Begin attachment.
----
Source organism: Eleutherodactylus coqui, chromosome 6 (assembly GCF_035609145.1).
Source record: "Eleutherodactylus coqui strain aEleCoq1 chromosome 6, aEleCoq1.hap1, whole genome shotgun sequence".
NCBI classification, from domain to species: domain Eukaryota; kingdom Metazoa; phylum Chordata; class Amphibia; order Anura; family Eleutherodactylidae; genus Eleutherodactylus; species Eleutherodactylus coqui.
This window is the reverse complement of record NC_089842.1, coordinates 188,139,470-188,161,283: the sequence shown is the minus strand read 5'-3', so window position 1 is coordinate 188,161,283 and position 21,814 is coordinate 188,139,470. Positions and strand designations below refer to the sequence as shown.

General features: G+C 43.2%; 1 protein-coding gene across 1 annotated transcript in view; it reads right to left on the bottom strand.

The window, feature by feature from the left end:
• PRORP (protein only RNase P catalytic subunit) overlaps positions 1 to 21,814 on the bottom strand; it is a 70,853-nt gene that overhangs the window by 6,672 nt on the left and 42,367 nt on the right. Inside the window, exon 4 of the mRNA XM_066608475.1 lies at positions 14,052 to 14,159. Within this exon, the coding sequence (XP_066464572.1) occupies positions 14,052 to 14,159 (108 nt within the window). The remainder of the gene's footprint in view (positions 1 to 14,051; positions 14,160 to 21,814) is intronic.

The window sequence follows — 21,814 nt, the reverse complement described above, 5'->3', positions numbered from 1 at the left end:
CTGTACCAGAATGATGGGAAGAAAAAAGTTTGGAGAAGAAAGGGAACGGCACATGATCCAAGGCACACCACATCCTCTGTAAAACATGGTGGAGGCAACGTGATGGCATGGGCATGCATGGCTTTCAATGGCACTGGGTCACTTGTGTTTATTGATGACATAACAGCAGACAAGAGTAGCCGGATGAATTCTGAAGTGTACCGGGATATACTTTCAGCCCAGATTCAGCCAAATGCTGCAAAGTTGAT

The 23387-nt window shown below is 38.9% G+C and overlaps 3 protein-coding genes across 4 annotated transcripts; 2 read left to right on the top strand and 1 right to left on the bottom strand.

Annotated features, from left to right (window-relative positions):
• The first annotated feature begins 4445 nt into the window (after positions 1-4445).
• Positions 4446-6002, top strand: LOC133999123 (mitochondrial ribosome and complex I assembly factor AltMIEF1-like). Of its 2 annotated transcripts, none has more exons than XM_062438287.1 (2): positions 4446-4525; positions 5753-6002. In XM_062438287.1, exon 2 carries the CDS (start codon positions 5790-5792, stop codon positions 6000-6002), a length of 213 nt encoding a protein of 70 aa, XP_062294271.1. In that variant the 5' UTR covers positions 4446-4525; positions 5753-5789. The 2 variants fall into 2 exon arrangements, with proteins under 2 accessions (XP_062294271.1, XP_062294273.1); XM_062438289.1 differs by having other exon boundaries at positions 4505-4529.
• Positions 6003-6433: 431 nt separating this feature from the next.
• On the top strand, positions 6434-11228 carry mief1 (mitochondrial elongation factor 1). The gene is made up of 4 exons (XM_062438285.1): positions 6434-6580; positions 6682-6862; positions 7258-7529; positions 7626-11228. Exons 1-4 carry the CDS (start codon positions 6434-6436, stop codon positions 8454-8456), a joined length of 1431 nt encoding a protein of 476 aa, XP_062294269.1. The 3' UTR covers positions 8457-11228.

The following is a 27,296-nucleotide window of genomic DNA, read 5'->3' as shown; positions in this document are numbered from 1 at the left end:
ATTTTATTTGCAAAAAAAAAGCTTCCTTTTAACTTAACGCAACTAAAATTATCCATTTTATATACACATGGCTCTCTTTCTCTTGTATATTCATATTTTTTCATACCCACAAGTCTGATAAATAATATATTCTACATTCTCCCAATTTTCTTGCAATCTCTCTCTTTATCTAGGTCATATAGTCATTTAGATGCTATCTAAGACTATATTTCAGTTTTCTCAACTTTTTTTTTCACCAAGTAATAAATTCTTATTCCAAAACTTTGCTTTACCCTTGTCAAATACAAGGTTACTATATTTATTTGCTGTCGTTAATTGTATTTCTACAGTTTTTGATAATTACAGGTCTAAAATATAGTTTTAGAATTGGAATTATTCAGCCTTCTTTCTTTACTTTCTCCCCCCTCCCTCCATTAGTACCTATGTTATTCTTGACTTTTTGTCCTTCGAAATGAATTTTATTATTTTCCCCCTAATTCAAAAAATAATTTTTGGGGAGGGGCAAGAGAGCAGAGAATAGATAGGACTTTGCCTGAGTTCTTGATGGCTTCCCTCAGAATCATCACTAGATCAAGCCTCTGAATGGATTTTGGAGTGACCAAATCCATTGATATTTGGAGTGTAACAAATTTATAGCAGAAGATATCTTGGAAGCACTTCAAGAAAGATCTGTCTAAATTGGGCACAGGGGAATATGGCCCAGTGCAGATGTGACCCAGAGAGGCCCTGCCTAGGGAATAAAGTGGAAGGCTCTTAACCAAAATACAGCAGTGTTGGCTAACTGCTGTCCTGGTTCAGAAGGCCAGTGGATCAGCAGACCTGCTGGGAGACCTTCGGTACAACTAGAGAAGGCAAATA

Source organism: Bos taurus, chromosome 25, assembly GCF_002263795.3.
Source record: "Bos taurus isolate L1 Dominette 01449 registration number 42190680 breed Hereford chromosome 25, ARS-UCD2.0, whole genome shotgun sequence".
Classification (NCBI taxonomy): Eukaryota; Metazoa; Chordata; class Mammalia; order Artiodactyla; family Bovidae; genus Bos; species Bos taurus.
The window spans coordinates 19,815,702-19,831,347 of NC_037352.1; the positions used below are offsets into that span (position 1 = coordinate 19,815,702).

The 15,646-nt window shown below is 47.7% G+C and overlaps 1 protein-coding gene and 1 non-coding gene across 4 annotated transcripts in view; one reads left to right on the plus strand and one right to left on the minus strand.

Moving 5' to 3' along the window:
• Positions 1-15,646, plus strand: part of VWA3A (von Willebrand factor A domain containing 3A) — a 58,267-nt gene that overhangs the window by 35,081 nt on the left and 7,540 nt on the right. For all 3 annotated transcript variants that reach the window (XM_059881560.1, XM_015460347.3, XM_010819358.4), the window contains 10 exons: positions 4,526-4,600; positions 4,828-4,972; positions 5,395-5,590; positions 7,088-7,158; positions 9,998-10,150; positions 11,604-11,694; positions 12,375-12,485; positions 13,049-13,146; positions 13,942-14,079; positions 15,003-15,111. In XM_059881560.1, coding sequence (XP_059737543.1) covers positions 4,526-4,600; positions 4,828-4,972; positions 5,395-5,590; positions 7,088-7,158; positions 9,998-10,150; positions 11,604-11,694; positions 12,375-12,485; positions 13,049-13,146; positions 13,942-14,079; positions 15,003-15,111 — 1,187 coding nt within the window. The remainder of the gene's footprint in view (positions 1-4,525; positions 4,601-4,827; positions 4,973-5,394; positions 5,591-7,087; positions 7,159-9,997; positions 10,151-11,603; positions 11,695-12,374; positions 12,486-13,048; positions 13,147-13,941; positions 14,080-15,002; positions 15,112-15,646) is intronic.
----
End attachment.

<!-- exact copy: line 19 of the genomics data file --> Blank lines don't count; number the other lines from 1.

Source record: "Bos taurus isolate L1 Dominette 01449 registration number 42190680 breed Hereford chromosome 25, ARS-UCD2.0, whole genome shotgun sequence".